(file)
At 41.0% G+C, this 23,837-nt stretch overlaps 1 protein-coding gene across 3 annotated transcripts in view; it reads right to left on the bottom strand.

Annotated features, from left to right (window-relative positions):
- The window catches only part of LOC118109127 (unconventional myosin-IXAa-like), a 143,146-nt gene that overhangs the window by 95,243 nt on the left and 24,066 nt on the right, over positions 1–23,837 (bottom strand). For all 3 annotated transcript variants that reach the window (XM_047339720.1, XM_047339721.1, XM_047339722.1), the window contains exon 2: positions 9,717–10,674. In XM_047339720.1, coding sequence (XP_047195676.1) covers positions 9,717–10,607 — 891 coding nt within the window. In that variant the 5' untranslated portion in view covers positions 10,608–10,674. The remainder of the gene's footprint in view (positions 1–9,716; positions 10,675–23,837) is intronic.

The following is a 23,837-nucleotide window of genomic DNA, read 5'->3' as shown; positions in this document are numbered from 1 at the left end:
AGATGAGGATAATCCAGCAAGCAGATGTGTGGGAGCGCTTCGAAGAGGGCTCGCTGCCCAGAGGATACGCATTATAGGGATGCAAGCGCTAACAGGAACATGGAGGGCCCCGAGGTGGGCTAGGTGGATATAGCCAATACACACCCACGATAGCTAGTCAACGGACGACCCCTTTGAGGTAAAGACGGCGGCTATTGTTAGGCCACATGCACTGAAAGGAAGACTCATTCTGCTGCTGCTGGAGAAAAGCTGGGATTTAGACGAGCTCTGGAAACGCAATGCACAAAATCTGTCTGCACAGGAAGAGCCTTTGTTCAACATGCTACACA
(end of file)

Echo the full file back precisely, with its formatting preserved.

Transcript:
At 41.0% G+C, this 23,837-nt stretch overlaps 1 protein-coding gene across 3 annotated transcripts in view; it reads right to left on the bottom strand.

Annotated features, from left to right (window-relative positions):
- The window catches only part of LOC118109127 (unconventional myosin-IXAa-like), a 143,146-nt gene that overhangs the window by 95,243 nt on the left and 24,066 nt on the right, over positions 1–23,837 (bottom strand). For all 3 annotated transcript variants that reach the window (XM_047339720.1, XM_047339721.1, XM_047339722.1), the window contains exon 2: positions 9,717–10,674. In XM_047339720.1, coding sequence (XP_047195676.1) covers positions 9,717–10,607 — 891 coding nt within the window. In that variant the 5' untranslated portion in view covers positions 10,608–10,674. The remainder of the gene's footprint in view (positions 1–9,716; positions 10,675–23,837) is intronic.

The following is a 23,837-nucleotide window of genomic DNA, read 5'->3' as shown; positions in this document are numbered from 1 at the left end:
AGATGAGGATAATCCAGCAAGCAGATGTGTGGGAGCGCTTCGAAGAGGGCTCGCTGCCCAGAGGATACGCATTATAGGGATGCAAGCGCTAACAGGAACATGGAGGGCCCCGAGGTGGGCTAGGTGGATATAGCCAATACACACCCACGATAGCTAGTCAACGGACGACCCCTTTGAGGTAAAGACGGCGGCTATTGTTAGGCCACATGCACTGAAAGGAAGACTCATTCTGCTGCTGCTGGAGAAAAGCTGGGATTTAGACGAGCTCTGGAAACGCAATGCACAAAATCTGTCTGCACAGGAAGAGCCTTTGTTCAACATGCTACACA